Gridlock in Boston. Photo: Jessica Rinaldi/The Boston Globe via Getty Images
Four huge automakers — Ford, Honda, VW and BMW — said Thursday that they've struck a voluntary deal with California on vehicle emissions rules that they're hoping will form the basis for a nationwide agreement with the Trump administration.
Why it matters: It signals a break between the companies and the White House as the Trump administration pushes ahead with plans to weaken mileage and emissions standards.
- The Trump administration is planning to freeze annual emissions standards increases in 2020, rather than letting them grow stricter as envisioned under Obama-era rules.
- The EPA, as part of that plan, would seek to strip California's special permission under the Clean Air Act to set its own emissions standards that a number of other states follow.
Yes, but: While major automakers had backed efforts to weaken Obama-era rules they call too aggressive, they have also bristled at Trump's push to freeze them outright.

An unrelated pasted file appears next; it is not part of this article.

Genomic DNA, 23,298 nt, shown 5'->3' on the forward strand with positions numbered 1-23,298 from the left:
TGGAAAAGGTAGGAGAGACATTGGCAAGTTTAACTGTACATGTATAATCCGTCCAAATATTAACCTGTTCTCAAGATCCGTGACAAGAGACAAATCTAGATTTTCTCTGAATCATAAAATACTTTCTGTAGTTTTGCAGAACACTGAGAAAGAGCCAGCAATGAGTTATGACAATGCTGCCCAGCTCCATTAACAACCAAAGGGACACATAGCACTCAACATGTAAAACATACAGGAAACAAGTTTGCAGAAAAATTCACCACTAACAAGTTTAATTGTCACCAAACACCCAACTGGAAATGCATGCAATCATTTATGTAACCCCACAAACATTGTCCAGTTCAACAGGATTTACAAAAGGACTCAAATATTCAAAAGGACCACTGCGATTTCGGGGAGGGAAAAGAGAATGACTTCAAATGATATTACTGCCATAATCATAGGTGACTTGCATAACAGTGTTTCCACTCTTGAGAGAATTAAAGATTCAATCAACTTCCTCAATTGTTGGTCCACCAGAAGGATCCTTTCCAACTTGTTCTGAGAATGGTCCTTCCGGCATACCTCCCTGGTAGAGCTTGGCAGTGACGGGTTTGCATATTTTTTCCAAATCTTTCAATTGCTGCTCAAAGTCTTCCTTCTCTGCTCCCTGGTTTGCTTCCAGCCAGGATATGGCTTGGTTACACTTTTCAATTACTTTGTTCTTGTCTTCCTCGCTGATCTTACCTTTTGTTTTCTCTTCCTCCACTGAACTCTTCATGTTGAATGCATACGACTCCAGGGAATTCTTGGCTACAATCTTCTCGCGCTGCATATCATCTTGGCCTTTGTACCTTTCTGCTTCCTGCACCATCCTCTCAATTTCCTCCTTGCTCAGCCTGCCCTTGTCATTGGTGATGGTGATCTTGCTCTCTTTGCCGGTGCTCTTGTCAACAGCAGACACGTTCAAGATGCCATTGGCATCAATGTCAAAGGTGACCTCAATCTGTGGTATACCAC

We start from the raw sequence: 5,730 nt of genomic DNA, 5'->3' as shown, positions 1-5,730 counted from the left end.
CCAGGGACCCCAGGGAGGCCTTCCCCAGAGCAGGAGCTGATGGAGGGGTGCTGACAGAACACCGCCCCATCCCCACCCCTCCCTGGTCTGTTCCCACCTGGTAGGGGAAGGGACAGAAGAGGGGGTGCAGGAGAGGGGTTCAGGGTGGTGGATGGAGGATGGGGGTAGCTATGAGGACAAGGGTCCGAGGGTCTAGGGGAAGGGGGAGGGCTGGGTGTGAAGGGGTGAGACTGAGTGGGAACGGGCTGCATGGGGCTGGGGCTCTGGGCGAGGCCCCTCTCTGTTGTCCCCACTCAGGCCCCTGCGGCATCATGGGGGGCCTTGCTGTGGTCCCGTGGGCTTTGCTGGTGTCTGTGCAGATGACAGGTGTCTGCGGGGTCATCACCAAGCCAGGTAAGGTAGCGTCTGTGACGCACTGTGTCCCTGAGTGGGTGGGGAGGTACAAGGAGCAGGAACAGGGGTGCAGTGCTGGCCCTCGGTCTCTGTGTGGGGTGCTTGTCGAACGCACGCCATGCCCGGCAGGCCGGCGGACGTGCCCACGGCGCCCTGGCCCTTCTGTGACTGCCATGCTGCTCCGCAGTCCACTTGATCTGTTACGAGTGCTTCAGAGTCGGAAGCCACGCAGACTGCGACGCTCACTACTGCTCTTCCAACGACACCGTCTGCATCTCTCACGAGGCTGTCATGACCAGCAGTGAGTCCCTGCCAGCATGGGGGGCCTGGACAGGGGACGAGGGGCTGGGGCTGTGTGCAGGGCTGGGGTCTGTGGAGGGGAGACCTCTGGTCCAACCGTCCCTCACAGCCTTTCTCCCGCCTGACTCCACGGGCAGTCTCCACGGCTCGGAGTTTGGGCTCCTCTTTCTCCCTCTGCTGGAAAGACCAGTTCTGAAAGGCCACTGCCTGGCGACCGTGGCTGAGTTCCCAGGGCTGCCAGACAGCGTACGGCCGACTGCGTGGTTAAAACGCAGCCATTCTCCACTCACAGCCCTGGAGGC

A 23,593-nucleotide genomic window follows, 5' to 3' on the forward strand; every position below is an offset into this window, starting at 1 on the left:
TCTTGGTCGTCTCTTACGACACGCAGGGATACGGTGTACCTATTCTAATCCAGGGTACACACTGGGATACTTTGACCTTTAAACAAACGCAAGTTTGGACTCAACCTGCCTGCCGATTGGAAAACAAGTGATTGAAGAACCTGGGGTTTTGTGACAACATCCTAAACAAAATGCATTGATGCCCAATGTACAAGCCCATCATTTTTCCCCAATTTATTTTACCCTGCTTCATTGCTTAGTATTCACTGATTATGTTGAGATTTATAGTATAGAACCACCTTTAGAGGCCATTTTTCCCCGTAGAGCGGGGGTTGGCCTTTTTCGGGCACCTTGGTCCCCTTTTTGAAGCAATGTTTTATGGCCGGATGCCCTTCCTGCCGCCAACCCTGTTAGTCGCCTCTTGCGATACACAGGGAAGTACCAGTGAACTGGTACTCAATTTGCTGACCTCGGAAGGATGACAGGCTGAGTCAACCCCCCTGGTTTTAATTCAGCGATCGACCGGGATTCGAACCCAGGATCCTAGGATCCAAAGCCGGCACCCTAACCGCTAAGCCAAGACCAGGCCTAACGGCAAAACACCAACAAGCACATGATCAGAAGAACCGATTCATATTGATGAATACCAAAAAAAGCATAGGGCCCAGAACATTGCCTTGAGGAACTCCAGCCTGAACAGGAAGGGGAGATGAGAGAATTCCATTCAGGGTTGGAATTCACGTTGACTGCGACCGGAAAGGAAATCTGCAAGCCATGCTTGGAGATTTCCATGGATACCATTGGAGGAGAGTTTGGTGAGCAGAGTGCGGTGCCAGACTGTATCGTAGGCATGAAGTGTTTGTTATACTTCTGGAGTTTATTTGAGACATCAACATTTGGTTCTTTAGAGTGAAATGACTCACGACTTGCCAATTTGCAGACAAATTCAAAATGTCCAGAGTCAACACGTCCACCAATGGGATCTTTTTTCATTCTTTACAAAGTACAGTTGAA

The big picture: According to Reuters, under the deal with California, "the stringency of the requirements would increase at a nationwide average annual rate of 3.7% annually starting in the 2022 model year through 2026, and 1% of that annual improvement could be covered by credits awarded for building electrified vehicles."
What they're saying: "These terms will provide our companies much-needed regulatory certainty by allowing us to meet both federal and state requirements with a single national fleet, avoiding a patchwork of regulations while continuing to ensure meaningful greenhouse gas emissions reductions," the four automakers said in a joint statement.
- They added that the agreement is "available to all automakers."
- Mary Nichols, California's top air quality official, told the Washington Post that she sees the deal as an "olive branch" to the Trump administration.